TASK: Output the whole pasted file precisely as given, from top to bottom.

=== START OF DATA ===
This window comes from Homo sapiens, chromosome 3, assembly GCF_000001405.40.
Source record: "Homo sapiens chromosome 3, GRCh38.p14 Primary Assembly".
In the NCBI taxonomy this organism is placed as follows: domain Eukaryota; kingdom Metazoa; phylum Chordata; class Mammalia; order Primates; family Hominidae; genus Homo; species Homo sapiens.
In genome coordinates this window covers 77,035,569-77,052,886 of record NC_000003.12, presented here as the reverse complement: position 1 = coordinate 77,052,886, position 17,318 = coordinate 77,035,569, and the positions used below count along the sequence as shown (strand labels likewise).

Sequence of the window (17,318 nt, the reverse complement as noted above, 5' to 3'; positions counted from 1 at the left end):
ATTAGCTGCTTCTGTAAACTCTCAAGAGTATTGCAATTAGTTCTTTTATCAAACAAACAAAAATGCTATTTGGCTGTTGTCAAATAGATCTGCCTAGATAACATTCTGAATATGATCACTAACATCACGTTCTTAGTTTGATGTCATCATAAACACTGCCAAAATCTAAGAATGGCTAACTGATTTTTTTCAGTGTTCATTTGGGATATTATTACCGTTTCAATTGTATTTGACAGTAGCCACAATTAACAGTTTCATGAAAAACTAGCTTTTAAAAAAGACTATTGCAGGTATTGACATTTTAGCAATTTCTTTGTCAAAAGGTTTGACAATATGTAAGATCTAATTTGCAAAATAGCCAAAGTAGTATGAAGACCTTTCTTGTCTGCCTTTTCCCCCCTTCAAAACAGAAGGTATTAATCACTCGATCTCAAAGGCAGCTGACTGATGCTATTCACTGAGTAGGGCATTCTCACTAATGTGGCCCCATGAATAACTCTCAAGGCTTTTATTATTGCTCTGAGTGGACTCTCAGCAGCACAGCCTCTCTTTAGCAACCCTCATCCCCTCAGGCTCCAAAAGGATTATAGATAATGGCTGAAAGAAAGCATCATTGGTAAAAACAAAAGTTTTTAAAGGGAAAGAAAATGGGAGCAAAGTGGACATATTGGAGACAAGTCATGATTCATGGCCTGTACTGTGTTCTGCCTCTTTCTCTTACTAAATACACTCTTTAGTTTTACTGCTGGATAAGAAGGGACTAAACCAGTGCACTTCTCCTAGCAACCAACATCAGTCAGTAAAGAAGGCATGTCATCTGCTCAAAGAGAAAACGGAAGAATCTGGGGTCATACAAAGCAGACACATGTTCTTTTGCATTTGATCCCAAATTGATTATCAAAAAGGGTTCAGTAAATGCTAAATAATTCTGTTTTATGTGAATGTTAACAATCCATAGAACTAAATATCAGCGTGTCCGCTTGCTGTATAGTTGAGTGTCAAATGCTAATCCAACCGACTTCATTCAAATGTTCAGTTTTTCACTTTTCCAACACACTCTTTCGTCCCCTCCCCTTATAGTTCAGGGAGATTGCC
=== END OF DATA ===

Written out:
This window comes from Homo sapiens, chromosome 3, assembly GCF_000001405.40.
Source record: "Homo sapiens chromosome 3, GRCh38.p14 Primary Assembly".
In the NCBI taxonomy this organism is placed as follows: domain Eukaryota; kingdom Metazoa; phylum Chordata; class Mammalia; order Primates; family Hominidae; genus Homo; species Homo sapiens.
In genome coordinates this window covers 77,035,569-77,052,886 of record NC_000003.12, presented here as the reverse complement: position 1 = coordinate 77,052,886, position 17,318 = coordinate 77,035,569, and the positions used below count along the sequence as shown (strand labels likewise).

Sequence of the window (17,318 nt, the reverse complement as noted above, 5' to 3'; positions counted from 1 at the left end):
ATTAGCTGCTTCTGTAAACTCTCAAGAGTATTGCAATTAGTTCTTTTATCAAACAAACAAAAATGCTATTTGGCTGTTGTCAAATAGATCTGCCTAGATAACATTCTGAATATGATCACTAACATCACGTTCTTAGTTTGATGTCATCATAAACACTGCCAAAATCTAAGAATGGCTAACTGATTTTTTTCAGTGTTCATTTGGGATATTATTACCGTTTCAATTGTATTTGACAGTAGCCACAATTAACAGTTTCATGAAAAACTAGCTTTTAAAAAAGACTATTGCAGGTATTGACATTTTAGCAATTTCTTTGTCAAAAGGTTTGACAATATGTAAGATCTAATTTGCAAAATAGCCAAAGTAGTATGAAGACCTTTCTTGTCTGCCTTTTCCCCCCTTCAAAACAGAAGGTATTAATCACTCGATCTCAAAGGCAGCTGACTGATGCTATTCACTGAGTAGGGCATTCTCACTAATGTGGCCCCATGAATAACTCTCAAGGCTTTTATTATTGCTCTGAGTGGACTCTCAGCAGCACAGCCTCTCTTTAGCAACCCTCATCCCCTCAGGCTCCAAAAGGATTATAGATAATGGCTGAAAGAAAGCATCATTGGTAAAAACAAAAGTTTTTAAAGGGAAAGAAAATGGGAGCAAAGTGGACATATTGGAGACAAGTCATGATTCATGGCCTGTACTGTGTTCTGCCTCTTTCTCTTACTAAATACACTCTTTAGTTTTACTGCTGGATAAGAAGGGACTAAACCAGTGCACTTCTCCTAGCAACCAACATCAGTCAGTAAAGAAGGCATGTCATCTGCTCAAAGAGAAAACGGAAGAATCTGGGGTCATACAAAGCAGACACATGTTCTTTTGCATTTGATCCCAAATTGATTATCAAAAAGGGTTCAGTAAATGCTAAATAATTCTGTTTTATGTGAATGTTAACAATCCATAGAACTAAATATCAGCGTGTCCGCTTGCTGTATAGTTGAGTGTCAAATGCTAATCCAACCGACTTCATTCAAATGTTCAGTTTTTCACTTTTCCAACACACTCTTTCGTCCCCTCCCCTTATAGTTCAGGGAGATTGCC